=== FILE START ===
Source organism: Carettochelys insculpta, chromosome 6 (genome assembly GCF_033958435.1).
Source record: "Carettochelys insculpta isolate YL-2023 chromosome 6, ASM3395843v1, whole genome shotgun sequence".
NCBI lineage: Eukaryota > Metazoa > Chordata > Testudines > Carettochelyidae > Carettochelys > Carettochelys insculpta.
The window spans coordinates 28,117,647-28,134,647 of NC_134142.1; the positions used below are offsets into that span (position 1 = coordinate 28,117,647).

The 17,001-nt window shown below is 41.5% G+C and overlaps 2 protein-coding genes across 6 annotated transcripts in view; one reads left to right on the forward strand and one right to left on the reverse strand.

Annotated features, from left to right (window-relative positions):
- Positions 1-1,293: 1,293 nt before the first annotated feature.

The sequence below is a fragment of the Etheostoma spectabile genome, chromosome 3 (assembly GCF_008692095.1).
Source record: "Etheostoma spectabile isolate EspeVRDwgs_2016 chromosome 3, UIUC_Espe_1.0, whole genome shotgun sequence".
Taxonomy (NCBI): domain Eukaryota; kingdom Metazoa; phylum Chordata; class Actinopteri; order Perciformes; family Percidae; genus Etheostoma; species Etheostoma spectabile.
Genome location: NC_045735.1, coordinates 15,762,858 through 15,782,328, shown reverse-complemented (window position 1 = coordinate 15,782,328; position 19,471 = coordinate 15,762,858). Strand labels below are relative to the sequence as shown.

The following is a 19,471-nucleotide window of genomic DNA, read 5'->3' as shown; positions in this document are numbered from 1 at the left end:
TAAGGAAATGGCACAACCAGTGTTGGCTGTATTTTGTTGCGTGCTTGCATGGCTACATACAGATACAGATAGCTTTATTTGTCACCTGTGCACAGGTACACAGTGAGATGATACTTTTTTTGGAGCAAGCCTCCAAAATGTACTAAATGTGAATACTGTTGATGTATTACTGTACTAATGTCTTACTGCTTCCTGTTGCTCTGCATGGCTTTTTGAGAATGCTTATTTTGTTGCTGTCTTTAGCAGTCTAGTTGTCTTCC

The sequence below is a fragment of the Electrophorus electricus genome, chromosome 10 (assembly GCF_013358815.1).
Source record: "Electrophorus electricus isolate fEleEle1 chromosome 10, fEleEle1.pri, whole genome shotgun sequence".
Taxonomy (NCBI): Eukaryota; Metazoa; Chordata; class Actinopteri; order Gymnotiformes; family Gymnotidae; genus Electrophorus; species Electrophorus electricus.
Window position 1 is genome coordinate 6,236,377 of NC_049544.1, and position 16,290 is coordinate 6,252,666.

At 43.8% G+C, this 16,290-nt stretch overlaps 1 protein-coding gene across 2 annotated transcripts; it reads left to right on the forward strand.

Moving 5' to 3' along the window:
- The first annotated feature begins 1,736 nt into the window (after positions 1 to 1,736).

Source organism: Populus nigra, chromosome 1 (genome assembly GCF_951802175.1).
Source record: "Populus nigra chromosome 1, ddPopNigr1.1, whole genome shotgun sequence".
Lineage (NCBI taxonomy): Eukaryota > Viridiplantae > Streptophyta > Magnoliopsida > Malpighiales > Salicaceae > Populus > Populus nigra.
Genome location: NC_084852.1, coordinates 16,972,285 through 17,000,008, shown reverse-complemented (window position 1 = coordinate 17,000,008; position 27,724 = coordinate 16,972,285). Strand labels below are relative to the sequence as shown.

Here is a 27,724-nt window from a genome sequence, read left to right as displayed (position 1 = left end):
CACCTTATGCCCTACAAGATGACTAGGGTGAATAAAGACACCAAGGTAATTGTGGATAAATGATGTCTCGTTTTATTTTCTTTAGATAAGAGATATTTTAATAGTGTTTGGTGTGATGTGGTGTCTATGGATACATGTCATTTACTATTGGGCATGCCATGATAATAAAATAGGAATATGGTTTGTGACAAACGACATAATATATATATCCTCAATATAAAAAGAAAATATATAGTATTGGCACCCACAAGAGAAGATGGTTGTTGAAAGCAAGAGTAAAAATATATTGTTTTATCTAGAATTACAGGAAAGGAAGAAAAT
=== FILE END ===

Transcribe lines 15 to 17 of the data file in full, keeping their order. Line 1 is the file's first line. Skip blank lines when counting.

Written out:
Source record: "Electrophorus electricus isolate fEleEle1 chromosome 10, fEleEle1.pri, whole genome shotgun sequence".
Taxonomy (NCBI): Eukaryota; Metazoa; Chordata; class Actinopteri; order Gymnotiformes; family Gymnotidae; genus Electrophorus; species Electrophorus electricus.
Window position 1 is genome coordinate 6,236,377 of NC_049544.1, and position 16,290 is coordinate 6,252,666.